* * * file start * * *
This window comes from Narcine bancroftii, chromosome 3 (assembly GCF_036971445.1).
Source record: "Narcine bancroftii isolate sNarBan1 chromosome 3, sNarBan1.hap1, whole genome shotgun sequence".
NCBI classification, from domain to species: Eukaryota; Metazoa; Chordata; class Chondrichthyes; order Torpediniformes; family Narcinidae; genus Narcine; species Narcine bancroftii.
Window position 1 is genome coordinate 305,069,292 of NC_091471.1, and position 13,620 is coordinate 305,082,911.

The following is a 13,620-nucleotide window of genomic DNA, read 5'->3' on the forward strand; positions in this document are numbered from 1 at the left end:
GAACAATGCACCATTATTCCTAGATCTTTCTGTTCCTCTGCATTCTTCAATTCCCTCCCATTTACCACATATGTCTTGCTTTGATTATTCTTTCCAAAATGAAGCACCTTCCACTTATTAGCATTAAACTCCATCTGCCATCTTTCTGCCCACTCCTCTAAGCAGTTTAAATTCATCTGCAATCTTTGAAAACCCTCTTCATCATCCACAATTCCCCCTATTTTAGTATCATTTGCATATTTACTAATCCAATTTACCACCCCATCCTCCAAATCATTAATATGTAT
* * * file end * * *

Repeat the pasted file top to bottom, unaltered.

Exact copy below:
This window comes from Narcine bancroftii, chromosome 3 (assembly GCF_036971445.1).
Source record: "Narcine bancroftii isolate sNarBan1 chromosome 3, sNarBan1.hap1, whole genome shotgun sequence".
NCBI classification, from domain to species: Eukaryota; Metazoa; Chordata; class Chondrichthyes; order Torpediniformes; family Narcinidae; genus Narcine; species Narcine bancroftii.
Window position 1 is genome coordinate 305,069,292 of NC_091471.1, and position 13,620 is coordinate 305,082,911.

The following is a 13,620-nucleotide window of genomic DNA, read 5'->3' on the forward strand; positions in this document are numbered from 1 at the left end:
GAACAATGCACCATTATTCCTAGATCTTTCTGTTCCTCTGCATTCTTCAATTCCCTCCCATTTACCACATATGTCTTGCTTTGATTATTCTTTCCAAAATGAAGCACCTTCCACTTATTAGCATTAAACTCCATCTGCCATCTTTCTGCCCACTCCTCTAAGCAGTTTAAATTCATCTGCAATCTTTGAAAACCCTCTTCATCATCCACAATTCCCCCTATTTTAGTATCATTTGCATATTTACTAATCCAATTTACCACCCCATCCTCCAAATCATTAATATGTAT